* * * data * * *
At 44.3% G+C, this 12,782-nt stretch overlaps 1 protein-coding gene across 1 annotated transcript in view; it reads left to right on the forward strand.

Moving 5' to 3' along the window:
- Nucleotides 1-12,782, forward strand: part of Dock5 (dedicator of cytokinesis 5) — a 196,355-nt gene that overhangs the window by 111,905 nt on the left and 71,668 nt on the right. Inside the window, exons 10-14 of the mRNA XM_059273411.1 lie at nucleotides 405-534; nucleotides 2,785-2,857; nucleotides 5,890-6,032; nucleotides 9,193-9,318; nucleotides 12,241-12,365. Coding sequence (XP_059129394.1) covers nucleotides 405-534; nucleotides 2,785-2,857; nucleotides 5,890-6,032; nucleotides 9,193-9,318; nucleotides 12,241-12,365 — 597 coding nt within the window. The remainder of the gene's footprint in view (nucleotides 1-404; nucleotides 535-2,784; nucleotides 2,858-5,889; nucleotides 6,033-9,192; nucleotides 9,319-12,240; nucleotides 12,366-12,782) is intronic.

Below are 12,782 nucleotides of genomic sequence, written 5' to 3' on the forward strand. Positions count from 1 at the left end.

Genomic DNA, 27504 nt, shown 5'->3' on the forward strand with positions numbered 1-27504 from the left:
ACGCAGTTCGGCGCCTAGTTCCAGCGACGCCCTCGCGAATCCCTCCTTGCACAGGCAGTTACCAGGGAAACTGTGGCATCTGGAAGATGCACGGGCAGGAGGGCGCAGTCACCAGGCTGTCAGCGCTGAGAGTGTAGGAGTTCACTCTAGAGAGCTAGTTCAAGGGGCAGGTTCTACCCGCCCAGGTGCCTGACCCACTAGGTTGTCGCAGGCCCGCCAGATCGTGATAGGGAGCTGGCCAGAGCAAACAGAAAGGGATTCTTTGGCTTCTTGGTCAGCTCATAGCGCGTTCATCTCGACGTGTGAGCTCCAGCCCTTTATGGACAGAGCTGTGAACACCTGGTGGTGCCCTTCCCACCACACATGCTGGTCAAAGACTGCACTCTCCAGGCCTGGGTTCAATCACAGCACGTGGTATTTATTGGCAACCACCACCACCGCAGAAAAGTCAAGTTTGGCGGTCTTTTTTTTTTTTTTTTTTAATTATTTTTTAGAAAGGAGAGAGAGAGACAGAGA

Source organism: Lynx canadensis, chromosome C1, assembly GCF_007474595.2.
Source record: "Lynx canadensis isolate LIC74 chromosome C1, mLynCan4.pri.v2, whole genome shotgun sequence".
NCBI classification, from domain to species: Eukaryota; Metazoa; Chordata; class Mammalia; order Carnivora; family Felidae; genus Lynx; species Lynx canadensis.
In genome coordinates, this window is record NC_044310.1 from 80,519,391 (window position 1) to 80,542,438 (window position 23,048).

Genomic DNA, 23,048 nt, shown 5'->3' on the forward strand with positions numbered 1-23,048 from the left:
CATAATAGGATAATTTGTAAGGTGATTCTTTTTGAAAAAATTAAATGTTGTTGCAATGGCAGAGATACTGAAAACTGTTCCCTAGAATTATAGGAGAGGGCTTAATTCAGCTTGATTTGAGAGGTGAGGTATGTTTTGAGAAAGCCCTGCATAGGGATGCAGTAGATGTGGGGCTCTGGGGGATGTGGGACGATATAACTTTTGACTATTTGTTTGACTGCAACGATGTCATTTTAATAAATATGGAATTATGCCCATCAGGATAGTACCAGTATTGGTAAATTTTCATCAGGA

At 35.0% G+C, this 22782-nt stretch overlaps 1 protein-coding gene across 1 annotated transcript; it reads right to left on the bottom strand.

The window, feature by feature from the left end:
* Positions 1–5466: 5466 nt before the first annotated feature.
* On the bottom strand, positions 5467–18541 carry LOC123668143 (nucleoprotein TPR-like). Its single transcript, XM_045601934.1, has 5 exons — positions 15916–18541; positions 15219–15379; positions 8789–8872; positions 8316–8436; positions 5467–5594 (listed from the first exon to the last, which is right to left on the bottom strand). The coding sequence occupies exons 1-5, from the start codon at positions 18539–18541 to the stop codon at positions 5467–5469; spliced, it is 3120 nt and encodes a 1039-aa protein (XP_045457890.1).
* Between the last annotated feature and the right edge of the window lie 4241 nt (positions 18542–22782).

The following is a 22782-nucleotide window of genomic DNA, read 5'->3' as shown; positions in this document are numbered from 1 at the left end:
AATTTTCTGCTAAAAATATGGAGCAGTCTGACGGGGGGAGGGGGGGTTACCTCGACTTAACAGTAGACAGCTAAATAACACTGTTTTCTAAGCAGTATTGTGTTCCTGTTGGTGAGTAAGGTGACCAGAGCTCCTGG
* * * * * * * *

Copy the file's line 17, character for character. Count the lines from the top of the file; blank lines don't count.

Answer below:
* Between the last annotated feature and the right edge of the window lie 4241 nt (positions 18542–22782).